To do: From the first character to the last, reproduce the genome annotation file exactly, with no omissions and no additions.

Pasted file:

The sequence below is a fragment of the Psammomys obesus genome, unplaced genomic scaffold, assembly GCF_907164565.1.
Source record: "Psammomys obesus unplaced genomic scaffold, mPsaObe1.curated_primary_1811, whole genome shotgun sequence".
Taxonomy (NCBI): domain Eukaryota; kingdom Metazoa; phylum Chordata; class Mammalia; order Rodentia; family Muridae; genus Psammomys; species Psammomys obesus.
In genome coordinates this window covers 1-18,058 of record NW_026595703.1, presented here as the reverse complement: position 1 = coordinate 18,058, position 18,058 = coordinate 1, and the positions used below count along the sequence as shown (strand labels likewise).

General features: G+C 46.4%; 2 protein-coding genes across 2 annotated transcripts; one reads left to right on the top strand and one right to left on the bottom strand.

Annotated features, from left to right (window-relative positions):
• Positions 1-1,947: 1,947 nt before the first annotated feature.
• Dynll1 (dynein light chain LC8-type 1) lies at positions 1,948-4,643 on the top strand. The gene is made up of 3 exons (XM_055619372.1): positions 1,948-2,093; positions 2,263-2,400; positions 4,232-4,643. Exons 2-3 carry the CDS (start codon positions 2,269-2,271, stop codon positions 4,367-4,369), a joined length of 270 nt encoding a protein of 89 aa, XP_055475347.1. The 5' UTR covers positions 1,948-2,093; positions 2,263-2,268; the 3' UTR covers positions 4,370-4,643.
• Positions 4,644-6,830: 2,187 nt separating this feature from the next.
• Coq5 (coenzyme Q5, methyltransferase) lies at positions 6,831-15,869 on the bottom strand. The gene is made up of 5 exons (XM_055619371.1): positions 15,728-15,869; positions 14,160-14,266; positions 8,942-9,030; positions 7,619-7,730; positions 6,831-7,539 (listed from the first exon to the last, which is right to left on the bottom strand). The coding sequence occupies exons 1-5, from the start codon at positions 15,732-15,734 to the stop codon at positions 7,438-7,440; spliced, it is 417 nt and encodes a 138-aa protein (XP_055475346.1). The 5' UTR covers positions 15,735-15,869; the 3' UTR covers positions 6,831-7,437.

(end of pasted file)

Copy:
The sequence below is a fragment of the Psammomys obesus genome, unplaced genomic scaffold, assembly GCF_907164565.1.
Source record: "Psammomys obesus unplaced genomic scaffold, mPsaObe1.curated_primary_1811, whole genome shotgun sequence".
Taxonomy (NCBI): domain Eukaryota; kingdom Metazoa; phylum Chordata; class Mammalia; order Rodentia; family Muridae; genus Psammomys; species Psammomys obesus.
In genome coordinates this window covers 1-18,058 of record NW_026595703.1, presented here as the reverse complement: position 1 = coordinate 18,058, position 18,058 = coordinate 1, and the positions used below count along the sequence as shown (strand labels likewise).

General features: G+C 46.4%; 2 protein-coding genes across 2 annotated transcripts; one reads left to right on the top strand and one right to left on the bottom strand.

Annotated features, from left to right (window-relative positions):
• Positions 1-1,947: 1,947 nt before the first annotated feature.
• Dynll1 (dynein light chain LC8-type 1) lies at positions 1,948-4,643 on the top strand. The gene is made up of 3 exons (XM_055619372.1): positions 1,948-2,093; positions 2,263-2,400; positions 4,232-4,643. Exons 2-3 carry the CDS (start codon positions 2,269-2,271, stop codon positions 4,367-4,369), a joined length of 270 nt encoding a protein of 89 aa, XP_055475347.1. The 5' UTR covers positions 1,948-2,093; positions 2,263-2,268; the 3' UTR covers positions 4,370-4,643.
• Positions 4,644-6,830: 2,187 nt separating this feature from the next.
• Coq5 (coenzyme Q5, methyltransferase) lies at positions 6,831-15,869 on the bottom strand. The gene is made up of 5 exons (XM_055619371.1): positions 15,728-15,869; positions 14,160-14,266; positions 8,942-9,030; positions 7,619-7,730; positions 6,831-7,539 (listed from the first exon to the last, which is right to left on the bottom strand). The coding sequence occupies exons 1-5, from the start codon at positions 15,732-15,734 to the stop codon at positions 7,438-7,440; spliced, it is 417 nt and encodes a 138-aa protein (XP_055475346.1). The 5' UTR covers positions 15,735-15,869; the 3' UTR covers positions 6,831-7,437.